EPO Doping Has Little Effect on Real-World Cycling Performance

Appears to improve high-intensity performance, not endurance or road race performance

woman riding bicycle

FRIDAY, June 30, 2017 (HealthDay News) -- For well-trained cyclists, erythropoietin improves a laboratory test of maximal exercise, but does not affect submaximal exercise or road race performance, according to a study published online June 29 in The Lancet Haematology.

Jules A.A.C. Heuberger, from the Center for Human Drug Research in Leiden, Netherlands, and colleagues conducted a randomized trial enrolling 48 healthy, well-trained but not professional male cyclists age 18 to 50 years. Participants were randomized in a 1:1 ratio to receive eight weeks of abdominal subcutaneous injections of recombinant human erythropoietin (rHuEPO; epoetin β, mean dose, 6,000 IU/week) or placebo (0.9 percent sodium chloride).

The researchers found that in a maximal exercise test, the rHuEPO group had higher mean hemoglobin concentration (estimated difference, 0.6 mmol/L), maximal power output (estimated difference, 10.32 W), and maximal oxygen consumption (VO2 max) (estimated difference, 2.707 mL/min/kg), compared with the placebo group. At day 46 there was no difference between the groups in terms of submaximal exercise test parameters of mean power output and VO2, or in Mont Ventoux race times. All adverse events were grade 1 to 2, with no difference between the groups.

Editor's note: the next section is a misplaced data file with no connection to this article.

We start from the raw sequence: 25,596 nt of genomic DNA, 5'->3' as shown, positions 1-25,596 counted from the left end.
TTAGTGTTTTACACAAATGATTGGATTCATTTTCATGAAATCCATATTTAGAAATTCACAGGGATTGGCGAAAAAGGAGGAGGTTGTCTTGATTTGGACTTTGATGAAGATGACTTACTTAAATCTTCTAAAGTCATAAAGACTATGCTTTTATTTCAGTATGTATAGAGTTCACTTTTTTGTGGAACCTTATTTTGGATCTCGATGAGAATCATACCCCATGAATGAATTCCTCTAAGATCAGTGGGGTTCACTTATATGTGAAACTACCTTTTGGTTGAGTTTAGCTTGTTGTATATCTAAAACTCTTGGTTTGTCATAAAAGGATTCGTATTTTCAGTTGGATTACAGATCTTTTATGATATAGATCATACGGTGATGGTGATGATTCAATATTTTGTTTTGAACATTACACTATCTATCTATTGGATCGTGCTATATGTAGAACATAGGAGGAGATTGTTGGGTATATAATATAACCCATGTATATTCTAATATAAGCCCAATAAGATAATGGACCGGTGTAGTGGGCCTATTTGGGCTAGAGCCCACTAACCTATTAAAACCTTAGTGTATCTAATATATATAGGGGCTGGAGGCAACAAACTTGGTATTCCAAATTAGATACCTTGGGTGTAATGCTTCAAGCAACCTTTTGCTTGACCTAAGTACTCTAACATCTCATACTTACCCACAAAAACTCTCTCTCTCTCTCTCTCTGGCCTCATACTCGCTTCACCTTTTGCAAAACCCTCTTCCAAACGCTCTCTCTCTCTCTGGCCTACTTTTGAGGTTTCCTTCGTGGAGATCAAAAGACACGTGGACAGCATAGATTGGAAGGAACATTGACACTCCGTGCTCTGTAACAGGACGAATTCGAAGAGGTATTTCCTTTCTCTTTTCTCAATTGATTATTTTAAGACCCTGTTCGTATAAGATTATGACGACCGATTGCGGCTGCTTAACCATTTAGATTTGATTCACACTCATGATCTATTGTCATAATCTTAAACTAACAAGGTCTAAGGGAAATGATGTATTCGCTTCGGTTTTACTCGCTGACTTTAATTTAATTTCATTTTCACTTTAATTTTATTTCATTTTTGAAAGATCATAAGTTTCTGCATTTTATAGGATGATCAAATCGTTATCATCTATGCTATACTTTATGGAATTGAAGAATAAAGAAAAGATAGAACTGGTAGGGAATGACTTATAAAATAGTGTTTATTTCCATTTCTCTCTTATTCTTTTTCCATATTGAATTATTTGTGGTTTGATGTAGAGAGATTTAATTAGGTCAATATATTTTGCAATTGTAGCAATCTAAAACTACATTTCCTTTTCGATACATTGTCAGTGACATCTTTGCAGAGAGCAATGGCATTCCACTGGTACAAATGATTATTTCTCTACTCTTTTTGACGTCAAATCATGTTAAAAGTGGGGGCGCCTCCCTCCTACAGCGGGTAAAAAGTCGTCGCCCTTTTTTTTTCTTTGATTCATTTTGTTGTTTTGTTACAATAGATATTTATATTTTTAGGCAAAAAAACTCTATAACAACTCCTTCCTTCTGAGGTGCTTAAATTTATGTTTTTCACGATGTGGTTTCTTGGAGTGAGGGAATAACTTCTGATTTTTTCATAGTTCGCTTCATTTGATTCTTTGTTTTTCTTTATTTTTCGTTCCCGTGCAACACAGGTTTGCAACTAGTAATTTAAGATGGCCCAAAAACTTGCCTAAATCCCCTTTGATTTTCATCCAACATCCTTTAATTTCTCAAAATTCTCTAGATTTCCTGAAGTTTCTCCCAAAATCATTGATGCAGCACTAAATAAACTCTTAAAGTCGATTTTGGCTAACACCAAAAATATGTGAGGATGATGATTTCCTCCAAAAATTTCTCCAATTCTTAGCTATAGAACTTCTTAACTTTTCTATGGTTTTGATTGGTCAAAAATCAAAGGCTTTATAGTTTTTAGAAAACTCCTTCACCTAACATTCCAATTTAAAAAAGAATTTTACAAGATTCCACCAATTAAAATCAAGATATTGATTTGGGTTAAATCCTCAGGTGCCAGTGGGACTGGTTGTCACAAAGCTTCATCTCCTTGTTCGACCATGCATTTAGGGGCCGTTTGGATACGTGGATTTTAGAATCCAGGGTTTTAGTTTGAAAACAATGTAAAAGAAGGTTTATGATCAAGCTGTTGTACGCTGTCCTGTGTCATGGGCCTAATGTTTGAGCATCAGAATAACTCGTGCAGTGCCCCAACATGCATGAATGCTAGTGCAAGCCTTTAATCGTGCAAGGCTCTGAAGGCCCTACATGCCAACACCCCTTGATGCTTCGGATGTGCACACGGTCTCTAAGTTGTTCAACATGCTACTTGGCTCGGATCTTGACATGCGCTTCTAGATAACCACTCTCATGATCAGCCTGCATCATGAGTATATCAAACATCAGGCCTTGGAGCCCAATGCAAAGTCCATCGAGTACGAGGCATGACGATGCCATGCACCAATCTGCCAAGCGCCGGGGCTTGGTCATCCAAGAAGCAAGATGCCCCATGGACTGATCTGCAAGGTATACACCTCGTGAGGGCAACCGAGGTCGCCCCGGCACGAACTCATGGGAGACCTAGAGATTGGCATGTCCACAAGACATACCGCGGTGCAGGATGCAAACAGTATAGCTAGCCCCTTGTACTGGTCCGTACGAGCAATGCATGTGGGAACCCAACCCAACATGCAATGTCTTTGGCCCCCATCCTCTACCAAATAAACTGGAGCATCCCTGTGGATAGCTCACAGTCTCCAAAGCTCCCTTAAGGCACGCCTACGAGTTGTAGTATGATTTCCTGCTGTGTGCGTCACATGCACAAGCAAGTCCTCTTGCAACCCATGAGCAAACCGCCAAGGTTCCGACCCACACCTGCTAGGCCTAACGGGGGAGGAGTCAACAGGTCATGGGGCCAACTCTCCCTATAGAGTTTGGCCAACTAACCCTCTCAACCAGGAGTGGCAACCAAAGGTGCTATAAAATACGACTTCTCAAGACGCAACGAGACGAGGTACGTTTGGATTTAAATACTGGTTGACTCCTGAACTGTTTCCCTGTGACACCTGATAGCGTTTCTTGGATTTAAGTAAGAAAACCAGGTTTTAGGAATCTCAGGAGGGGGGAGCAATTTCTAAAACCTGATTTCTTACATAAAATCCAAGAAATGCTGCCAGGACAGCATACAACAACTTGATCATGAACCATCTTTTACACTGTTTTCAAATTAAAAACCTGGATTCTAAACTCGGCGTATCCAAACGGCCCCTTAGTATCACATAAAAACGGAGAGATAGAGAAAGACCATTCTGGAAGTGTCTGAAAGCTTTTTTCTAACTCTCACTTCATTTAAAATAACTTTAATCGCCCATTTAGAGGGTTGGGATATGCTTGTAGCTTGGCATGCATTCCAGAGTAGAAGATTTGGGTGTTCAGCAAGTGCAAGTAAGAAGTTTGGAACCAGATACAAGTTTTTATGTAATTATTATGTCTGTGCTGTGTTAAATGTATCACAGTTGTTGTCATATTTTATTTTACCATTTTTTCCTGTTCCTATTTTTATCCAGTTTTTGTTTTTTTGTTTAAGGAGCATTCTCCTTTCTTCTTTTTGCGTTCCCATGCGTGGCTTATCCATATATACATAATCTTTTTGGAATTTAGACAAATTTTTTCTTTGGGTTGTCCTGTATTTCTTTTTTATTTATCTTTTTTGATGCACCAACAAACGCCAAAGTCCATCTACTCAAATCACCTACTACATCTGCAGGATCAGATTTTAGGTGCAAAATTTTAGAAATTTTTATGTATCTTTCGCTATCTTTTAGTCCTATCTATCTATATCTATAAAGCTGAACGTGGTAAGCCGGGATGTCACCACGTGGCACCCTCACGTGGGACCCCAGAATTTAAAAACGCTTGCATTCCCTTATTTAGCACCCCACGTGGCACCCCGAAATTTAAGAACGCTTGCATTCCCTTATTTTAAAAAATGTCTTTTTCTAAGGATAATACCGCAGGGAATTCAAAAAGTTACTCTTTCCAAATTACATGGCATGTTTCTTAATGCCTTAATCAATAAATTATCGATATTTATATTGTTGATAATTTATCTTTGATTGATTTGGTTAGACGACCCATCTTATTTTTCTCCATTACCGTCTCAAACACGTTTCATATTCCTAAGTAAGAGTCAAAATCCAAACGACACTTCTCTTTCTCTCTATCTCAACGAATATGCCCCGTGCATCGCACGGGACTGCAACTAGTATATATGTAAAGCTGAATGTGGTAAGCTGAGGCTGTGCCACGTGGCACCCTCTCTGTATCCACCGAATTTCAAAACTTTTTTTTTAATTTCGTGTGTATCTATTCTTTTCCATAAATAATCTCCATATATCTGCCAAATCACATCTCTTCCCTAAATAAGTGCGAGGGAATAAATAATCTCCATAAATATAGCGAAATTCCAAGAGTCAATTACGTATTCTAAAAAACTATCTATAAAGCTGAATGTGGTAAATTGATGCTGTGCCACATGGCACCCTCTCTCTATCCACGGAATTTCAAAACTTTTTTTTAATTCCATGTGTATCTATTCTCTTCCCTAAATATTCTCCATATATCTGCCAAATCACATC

"This study shows that clinical studies with doping substances can be done adequately and safely and are relevant in determining effects of alleged performance-enhancing drugs," the authors write.

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